This brings in the wider questions dealt with in the chapter – Is globalisation then a product of material conditions of fundamental technical and economic change or is it collective construct of an artifact of the means we have preferred to arrange political and economic activity? The new reflexive, self-regulatory and horizontal spaces of governance are getting modelled following the logic of competitive market relations whereby multiple formally equal actors (acting or aspiring to act as sources of authority) consult, trade and compete over the deployment of various instruments of authority both intrinsically and in their relations with each other (Shamir, 2008). The chapter also looks into these messy and fluid intersections to situate the key actors at the heart of processes of ‘rearticulation’ and ‘recalibration’ of different modes of governance which operates through a somewhat fuzzy amalgamation of the terrain by corporates, state hierarchy and networks all calibrating and competing to pull off the finest probable’s in metagovernance landscape. Unambiguously, this chapter seeks to elaborate on an institutional-discursive conceptualization of governance while stitching in and out of the complex terrain a weave of governances for modern leviathan – the global corporates.
This paper investigates the broad outline of the growth of the public library in the USA during the Great Depression. Despite economic hard times public libraries were…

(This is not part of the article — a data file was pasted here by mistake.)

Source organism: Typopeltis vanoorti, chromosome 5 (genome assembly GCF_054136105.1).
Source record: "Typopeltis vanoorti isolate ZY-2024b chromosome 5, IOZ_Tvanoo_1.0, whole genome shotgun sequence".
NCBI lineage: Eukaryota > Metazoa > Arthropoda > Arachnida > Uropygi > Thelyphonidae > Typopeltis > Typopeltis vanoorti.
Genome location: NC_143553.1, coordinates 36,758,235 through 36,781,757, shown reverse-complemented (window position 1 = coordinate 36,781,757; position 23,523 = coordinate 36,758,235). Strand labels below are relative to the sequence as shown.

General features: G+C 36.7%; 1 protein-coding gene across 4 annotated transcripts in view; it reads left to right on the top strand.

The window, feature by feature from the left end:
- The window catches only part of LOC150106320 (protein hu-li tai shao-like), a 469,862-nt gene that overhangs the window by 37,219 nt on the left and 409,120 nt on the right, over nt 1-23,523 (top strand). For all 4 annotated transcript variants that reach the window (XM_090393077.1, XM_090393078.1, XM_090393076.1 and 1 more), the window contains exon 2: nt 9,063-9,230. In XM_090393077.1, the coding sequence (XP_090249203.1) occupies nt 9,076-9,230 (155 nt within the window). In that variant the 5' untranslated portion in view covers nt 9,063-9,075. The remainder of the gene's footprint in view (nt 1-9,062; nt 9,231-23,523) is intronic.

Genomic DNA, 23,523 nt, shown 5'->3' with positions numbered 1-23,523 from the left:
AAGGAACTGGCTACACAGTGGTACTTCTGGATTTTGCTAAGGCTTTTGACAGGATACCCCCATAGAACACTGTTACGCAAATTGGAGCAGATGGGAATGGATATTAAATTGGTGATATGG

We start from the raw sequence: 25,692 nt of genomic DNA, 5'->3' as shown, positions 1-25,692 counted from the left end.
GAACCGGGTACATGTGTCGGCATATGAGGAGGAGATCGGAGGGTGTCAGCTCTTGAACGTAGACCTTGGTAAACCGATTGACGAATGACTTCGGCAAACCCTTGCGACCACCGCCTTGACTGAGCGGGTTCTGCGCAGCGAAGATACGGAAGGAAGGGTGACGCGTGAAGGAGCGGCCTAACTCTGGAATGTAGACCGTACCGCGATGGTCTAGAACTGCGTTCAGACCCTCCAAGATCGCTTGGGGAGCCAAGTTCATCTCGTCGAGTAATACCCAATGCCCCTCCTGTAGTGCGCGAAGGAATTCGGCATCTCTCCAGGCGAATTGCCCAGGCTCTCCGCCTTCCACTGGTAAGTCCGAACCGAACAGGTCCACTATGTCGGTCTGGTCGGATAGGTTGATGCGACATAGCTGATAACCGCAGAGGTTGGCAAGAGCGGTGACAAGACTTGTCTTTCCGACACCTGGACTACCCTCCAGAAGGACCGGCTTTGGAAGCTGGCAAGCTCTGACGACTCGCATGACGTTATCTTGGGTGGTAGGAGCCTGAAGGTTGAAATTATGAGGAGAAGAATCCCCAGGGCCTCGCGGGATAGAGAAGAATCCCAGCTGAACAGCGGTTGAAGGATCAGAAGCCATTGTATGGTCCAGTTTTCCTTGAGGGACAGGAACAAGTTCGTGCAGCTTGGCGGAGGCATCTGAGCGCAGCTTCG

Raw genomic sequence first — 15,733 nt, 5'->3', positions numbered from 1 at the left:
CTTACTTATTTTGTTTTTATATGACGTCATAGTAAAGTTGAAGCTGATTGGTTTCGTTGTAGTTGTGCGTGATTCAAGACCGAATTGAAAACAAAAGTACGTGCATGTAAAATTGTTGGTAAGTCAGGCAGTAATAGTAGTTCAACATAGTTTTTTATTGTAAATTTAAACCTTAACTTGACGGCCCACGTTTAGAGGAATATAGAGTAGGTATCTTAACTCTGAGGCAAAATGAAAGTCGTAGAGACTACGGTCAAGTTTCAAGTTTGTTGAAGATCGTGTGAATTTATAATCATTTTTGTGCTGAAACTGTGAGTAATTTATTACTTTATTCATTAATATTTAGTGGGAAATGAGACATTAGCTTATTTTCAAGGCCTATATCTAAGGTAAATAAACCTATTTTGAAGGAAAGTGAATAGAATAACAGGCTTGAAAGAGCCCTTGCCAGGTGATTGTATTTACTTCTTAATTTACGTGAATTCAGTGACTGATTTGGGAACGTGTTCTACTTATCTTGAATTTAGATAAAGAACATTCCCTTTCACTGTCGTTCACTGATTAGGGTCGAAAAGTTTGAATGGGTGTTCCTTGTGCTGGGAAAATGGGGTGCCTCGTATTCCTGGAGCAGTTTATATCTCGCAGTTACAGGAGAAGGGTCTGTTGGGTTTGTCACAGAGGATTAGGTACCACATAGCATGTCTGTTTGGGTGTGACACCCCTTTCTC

This paper investigates the broad outline of the growth of the public library in the USA during the Great Depression. Despite economic hard times public libraries were founded in 48 of the 50 states and territories. Nine states contributed the greatest portion of that growth. Geographic variation in library growth is discussed. The role of two federal agencies is briefly described and their influence in public library expansion largely discounted. Brief case studies of two libraries founded during the Great Depression are presented. The conclusion is that the US public library was a social institution important to local communities that provided funding, long before the advent of state or federal funding.
One of the causes of the Iranian revolution of 1978–1979 was that the Iranian government had serious administrative deficiencies. Amir Taheri, a well-known Iranian…
One of the causes of the Iranian revolution of 1978–1979 was that the Iranian government had serious administrative deficiencies. Amir Taheri, a well-known Iranian journalist, wrote in the mid-1978 that public disturbances were “due to an accumulation of discontent with tight control, over-centralization, lack of sufficient open debate and a general feeling that corruption and inefficiency together with arrogance have struck the bureaucracy.”1 These administrative problems were not new. An important scholarly examination of the Iranian political system in the early1970s concluded that the “problems of governance in Iran are profound. Inefficiency is their hallmark….”2